What Millennials Should Know About Today’s Workplace

millennials in the workplace

Older generations(usually the Generation X and Baby Boomers) often criticize millennials about a lot of things. Prominent among these complaints is the work habits of millennials. The Generation Xers are often amused and sometimes annoyed by the unrealistic expectations millennials have of workplaces today. While millennials bring much-needed youthful energy and unorthodox, but effective ways of doing things to the workplace, there are a few false expectations they have of “work”. This is reflected in the number of articles online that try to teach employers how to retain younger workers and even go as far as making recommendations on how to make their offices more “millennial-friendly”. The truth of the matter is that while employers seek to accommodate every well-performing worker, millennials need to improve on their workplace habits and expectations of what they will meet when they sign up for their first jobs. For millennials looking to set themselves apart from their peers, these are a few things to know when you turn up for work.

  1. Work means just that…“WORK”: When you arrive at work, be ready to start work immediately. Several millennials have made their regular work hours of 9 to 5 more fluid and are content to have left home on or before 9 am. That, paired with unreadiness to start work even after arriving late is the first thing to blacklist your millennial employees for. As a millennial, one of the first things you must know is that work – especially at your level(I’m assuming entry-level here) isn’t going to be fun. Don’t hope for a Google-type work environment and unlimited snacks because the company wants one thing from you – your input, and they will only provide the necessary tools for that…most of the time anyway. If you want to get that salary raise or promotion, you need to put in, not just the required amount of quality work, but also be better than everyone else at your level.
  2. Learn to work with other generations: Keep in mind that most of the people you meet at work won’t be the same fresh-out-of-university employees that you are. According to Jenna Goodreau, there are now four different generations in any regular workplace today. These are the interns(or generation Z), the employees(gen Y), those at manager level(gen X) and the executives, comprising of mostly Baby Boomers. Learning how to relate with these different generations will be vital to your progress in any workplace. Keep in mind that each generation grew up in a different time and so have slightly different views of the workplace, what is permitted there and what is not allowed.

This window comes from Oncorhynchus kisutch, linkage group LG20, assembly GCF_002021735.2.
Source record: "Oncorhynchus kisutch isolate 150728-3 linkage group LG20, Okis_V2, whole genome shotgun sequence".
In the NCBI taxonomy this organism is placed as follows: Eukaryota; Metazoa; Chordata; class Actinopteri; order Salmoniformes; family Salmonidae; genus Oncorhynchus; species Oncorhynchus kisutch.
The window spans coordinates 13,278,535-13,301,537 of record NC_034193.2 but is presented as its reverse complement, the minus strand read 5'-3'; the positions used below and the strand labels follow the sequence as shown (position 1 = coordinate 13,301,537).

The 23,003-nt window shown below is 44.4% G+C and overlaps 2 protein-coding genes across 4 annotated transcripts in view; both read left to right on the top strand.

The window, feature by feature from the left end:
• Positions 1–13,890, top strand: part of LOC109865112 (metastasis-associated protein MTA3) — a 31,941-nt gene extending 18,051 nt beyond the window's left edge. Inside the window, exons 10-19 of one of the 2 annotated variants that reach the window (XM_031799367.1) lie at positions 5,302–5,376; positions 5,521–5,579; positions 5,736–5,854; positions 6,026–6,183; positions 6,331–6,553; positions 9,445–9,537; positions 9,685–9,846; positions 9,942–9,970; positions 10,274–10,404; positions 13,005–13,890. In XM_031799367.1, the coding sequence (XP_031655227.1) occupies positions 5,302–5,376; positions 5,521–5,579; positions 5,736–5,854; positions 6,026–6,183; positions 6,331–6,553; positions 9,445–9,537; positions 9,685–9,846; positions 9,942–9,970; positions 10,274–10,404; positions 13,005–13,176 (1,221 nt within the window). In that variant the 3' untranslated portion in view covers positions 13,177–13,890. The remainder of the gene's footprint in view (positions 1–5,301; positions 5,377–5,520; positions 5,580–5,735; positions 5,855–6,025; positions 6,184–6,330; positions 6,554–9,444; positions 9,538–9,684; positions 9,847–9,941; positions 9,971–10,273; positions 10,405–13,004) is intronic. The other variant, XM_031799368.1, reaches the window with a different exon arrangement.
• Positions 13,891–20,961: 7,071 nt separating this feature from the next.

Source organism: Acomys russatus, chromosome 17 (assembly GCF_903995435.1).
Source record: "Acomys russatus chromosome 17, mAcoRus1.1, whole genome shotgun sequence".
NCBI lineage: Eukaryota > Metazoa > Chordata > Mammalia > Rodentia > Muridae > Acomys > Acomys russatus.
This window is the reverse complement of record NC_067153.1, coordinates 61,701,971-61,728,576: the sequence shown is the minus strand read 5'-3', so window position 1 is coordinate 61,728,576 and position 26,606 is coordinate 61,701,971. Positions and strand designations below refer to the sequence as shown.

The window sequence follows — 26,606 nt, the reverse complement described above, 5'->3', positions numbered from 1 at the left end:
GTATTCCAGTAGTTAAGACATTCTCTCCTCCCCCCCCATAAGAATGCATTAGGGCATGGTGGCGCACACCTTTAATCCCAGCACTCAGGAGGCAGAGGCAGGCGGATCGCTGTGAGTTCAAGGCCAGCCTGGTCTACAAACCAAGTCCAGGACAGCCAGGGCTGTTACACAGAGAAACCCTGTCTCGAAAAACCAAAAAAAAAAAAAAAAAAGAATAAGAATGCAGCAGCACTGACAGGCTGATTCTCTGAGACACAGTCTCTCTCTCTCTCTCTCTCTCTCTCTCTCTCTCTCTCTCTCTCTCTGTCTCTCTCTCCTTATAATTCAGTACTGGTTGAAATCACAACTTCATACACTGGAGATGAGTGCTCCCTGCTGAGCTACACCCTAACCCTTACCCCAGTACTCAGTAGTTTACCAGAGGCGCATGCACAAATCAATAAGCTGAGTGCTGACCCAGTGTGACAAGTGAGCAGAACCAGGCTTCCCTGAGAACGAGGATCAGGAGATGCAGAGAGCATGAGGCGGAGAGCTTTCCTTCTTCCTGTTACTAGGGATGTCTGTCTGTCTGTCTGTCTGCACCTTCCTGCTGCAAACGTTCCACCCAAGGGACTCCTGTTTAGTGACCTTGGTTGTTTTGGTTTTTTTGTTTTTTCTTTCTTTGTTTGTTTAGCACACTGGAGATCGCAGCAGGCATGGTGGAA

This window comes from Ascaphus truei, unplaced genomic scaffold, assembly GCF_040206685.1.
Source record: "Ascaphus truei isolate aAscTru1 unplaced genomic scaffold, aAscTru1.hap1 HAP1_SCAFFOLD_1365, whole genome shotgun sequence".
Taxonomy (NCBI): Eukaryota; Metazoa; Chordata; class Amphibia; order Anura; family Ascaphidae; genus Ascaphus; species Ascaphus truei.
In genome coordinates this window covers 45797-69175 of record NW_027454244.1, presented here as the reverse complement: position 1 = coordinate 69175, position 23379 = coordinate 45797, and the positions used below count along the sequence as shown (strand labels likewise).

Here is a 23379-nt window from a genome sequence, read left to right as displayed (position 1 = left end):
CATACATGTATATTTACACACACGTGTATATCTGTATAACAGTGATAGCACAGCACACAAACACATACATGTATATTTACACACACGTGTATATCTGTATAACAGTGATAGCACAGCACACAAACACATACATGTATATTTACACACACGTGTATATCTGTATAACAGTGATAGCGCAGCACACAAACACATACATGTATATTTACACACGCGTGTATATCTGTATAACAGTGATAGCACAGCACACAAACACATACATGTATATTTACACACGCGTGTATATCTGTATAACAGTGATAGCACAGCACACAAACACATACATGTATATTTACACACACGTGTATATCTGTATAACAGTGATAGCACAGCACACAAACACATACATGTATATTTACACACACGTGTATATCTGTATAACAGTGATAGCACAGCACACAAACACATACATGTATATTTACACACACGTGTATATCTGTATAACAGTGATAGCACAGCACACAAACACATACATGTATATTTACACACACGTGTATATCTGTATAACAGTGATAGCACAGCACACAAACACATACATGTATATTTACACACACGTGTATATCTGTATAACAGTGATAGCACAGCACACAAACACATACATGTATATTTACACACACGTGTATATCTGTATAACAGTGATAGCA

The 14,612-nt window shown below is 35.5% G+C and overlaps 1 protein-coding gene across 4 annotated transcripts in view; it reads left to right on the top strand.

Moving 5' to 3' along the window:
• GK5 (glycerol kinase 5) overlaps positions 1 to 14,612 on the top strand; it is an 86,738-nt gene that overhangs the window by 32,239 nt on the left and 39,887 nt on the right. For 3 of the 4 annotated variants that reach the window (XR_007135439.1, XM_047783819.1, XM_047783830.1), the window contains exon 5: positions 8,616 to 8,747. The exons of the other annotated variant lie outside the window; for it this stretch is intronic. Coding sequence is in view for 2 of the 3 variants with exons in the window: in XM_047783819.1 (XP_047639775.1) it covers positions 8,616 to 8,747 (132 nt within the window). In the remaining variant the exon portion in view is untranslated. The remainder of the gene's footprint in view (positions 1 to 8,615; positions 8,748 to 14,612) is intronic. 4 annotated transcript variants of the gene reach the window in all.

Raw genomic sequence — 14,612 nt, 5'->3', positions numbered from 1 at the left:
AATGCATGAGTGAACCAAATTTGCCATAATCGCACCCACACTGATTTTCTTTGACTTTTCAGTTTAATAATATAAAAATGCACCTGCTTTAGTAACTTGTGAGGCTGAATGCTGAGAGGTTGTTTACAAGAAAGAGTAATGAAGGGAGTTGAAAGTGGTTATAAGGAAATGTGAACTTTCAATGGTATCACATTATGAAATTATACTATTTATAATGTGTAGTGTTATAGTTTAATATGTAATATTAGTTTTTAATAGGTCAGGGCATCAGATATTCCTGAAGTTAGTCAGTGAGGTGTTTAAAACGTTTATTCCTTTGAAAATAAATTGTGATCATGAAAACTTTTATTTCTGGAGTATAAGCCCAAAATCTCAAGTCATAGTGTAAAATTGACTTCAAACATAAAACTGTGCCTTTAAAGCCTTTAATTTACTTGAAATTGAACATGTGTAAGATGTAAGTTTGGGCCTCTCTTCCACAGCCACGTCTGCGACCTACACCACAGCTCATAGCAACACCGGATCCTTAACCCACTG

3. A promotion will take time: You won’t get promoted after a year. You won’t become one of the company executives after working for four years.  If you want to advance fast, you must be prepared to work harder than everyone else eyeing the promotion. Advancement in a company is a long game and it certainly won’t be accomplished by coming late to work and not being prepared when you eventually show up.
  4. Work will affect your social life: Forget the parties you had every other night while at school and the almost-daily hangouts with friends, having a full time job means being mindful about late nights and sobriety – at least during the week. Social engagements will have to make way for your work and requesting to leave the office early on a regular basis for no serious reason can get you fired (yes, it’s THAT serious).
  5. Don’t expect more than your paycheck: There’s an open letter written to the CEO of Yelp by a millennial employee who complained that her floor, meant for low-experience workers didn’t receive enough work snacks and that workers also weren’t allowed to take these snacks home. Sidenote: She was fired afterward. This is a classic example of expecting more benefits from the workplace than what is required. While some companies provide a lot of perks for their staff, it’s important that workers don’t come to expect or rely on these perks. Added benefits are good, but your compensation for the work done is your wage and career advancement, everything else can be done without.

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